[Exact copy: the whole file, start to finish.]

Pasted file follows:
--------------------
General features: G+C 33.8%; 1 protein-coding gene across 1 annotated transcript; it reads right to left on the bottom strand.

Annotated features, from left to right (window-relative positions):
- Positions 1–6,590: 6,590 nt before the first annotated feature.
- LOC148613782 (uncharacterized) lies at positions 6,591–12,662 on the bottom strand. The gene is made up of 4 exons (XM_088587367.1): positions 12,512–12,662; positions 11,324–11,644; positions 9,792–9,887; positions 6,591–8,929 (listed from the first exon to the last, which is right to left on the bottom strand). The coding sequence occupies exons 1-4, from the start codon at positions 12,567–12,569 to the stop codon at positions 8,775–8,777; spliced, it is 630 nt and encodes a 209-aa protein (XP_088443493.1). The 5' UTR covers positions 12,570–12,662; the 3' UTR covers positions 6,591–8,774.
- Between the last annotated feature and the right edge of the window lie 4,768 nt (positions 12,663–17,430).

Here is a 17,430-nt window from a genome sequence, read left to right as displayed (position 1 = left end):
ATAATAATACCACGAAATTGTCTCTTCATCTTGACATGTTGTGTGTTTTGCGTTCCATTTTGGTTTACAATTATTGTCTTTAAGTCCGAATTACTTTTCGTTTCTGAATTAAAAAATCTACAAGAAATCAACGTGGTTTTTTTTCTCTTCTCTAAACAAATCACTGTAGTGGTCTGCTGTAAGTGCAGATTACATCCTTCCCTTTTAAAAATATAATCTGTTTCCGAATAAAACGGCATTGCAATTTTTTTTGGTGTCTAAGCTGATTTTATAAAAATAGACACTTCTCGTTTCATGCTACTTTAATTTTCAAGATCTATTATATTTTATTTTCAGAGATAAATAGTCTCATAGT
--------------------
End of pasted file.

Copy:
General features: G+C 33.8%; 1 protein-coding gene across 1 annotated transcript; it reads right to left on the bottom strand.

Annotated features, from left to right (window-relative positions):
- Positions 1–6,590: 6,590 nt before the first annotated feature.
- LOC148613782 (uncharacterized) lies at positions 6,591–12,662 on the bottom strand. The gene is made up of 4 exons (XM_088587367.1): positions 12,512–12,662; positions 11,324–11,644; positions 9,792–9,887; positions 6,591–8,929 (listed from the first exon to the last, which is right to left on the bottom strand). The coding sequence occupies exons 1-4, from the start codon at positions 12,567–12,569 to the stop codon at positions 8,775–8,777; spliced, it is 630 nt and encodes a 209-aa protein (XP_088443493.1). The 5' UTR covers positions 12,570–12,662; the 3' UTR covers positions 6,591–8,774.
- Between the last annotated feature and the right edge of the window lie 4,768 nt (positions 12,663–17,430).

Here is a 17,430-nt window from a genome sequence, read left to right as displayed (position 1 = left end):
ATAATAATACCACGAAATTGTCTCTTCATCTTGACATGTTGTGTGTTTTGCGTTCCATTTTGGTTTACAATTATTGTCTTTAAGTCCGAATTACTTTTCGTTTCTGAATTAAAAAATCTACAAGAAATCAACGTGGTTTTTTTTCTCTTCTCTAAACAAATCACTGTAGTGGTCTGCTGTAAGTGCAGATTACATCCTTCCCTTTTAAAAATATAATCTGTTTCCGAATAAAACGGCATTGCAATTTTTTTTGGTGTCTAAGCTGATTTTATAAAAATAGACACTTCTCGTTTCATGCTACTTTAATTTTCAAGATCTATTATATTTTATTTTCAGAGATAAATAGTCTCATAGT